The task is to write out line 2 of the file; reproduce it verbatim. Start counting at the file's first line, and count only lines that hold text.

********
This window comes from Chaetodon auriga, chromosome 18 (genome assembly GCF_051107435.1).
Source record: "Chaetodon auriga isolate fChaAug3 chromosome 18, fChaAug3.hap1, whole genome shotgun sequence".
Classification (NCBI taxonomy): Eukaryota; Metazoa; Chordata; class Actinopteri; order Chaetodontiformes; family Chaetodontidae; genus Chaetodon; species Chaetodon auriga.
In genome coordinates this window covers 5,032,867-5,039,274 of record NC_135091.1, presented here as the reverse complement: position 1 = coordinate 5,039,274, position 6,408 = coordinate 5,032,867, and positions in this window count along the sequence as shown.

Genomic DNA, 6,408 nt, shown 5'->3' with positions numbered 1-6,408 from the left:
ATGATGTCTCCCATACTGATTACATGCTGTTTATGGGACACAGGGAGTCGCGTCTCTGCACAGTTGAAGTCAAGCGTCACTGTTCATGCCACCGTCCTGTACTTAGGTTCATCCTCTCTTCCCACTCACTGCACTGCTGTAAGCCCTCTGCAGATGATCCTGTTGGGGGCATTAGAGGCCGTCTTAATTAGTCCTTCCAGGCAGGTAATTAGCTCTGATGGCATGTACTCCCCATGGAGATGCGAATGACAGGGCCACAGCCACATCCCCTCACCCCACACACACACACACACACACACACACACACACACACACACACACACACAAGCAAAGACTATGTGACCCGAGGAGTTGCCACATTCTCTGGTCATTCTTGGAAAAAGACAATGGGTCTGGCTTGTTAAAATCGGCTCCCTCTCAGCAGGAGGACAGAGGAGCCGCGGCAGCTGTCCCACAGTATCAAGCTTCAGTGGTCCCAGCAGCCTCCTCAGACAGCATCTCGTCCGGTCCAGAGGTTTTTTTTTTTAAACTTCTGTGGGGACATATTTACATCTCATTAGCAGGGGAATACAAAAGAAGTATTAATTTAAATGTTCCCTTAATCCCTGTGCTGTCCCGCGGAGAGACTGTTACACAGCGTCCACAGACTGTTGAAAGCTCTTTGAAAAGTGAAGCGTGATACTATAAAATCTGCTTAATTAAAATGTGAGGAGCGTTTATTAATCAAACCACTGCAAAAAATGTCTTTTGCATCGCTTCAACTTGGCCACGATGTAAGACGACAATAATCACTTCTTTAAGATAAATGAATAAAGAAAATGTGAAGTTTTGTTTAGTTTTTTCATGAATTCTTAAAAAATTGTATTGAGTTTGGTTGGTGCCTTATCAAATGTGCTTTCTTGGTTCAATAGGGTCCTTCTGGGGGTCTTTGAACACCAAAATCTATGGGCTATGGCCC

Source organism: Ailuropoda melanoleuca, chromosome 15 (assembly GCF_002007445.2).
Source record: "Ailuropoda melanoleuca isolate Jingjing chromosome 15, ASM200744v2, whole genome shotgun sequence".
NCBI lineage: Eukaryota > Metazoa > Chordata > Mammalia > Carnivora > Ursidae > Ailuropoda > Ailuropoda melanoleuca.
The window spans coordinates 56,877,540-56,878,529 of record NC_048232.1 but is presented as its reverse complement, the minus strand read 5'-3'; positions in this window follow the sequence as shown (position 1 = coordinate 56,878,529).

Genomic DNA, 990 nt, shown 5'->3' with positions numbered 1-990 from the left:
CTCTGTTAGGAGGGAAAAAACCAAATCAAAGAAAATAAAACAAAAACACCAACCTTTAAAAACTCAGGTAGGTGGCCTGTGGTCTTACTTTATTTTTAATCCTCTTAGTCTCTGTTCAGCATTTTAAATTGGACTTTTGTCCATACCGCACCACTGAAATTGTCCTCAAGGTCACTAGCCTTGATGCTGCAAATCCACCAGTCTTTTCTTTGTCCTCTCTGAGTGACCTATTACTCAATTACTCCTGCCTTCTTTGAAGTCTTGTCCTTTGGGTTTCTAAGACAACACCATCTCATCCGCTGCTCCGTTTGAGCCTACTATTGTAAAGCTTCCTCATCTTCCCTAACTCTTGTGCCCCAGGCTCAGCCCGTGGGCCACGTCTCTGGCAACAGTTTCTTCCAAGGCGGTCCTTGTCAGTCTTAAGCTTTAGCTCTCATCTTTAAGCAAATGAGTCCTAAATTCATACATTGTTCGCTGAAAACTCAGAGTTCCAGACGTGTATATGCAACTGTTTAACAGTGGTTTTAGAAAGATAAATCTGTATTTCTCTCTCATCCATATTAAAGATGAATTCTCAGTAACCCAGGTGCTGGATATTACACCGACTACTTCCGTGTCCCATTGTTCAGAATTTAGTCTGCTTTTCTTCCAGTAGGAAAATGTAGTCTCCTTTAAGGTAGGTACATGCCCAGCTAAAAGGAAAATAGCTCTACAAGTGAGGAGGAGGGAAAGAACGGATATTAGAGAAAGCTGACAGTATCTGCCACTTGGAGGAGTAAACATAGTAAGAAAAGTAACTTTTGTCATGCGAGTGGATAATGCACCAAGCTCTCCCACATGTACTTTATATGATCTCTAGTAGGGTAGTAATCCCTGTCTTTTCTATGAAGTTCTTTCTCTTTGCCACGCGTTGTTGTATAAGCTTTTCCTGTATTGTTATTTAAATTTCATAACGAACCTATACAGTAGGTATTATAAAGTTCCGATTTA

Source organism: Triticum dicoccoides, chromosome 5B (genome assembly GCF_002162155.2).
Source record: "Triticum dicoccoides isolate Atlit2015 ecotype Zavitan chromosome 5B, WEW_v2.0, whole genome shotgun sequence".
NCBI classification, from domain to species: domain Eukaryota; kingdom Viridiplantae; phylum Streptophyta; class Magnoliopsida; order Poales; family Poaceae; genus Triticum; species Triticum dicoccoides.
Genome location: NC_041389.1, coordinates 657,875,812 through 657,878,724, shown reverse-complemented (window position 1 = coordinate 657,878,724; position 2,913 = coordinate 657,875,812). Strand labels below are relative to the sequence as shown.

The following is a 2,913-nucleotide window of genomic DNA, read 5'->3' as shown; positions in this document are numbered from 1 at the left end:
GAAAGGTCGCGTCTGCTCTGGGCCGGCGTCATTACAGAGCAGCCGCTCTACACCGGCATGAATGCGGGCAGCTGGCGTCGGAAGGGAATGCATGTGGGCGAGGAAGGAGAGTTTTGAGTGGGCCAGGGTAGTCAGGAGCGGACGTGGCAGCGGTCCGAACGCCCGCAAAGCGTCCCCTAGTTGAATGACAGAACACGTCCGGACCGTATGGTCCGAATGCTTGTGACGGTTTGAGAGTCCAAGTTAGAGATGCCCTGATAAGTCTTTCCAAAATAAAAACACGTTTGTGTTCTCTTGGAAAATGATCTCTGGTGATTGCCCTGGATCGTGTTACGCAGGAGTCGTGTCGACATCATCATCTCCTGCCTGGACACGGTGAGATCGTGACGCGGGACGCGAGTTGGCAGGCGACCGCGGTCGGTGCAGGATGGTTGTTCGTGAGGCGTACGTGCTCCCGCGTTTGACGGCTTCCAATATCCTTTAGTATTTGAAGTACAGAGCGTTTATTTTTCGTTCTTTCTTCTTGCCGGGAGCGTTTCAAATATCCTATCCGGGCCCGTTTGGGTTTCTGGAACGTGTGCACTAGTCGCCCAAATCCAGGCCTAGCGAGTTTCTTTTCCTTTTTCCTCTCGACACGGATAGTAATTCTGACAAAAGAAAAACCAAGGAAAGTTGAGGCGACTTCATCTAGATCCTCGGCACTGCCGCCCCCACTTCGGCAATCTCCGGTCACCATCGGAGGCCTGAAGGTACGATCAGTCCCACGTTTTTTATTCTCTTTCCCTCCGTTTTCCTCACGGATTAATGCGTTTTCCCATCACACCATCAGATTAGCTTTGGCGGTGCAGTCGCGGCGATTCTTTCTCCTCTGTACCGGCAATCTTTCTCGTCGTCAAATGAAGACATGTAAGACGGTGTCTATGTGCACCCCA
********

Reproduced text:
Source record: "Chaetodon auriga isolate fChaAug3 chromosome 18, fChaAug3.hap1, whole genome shotgun sequence".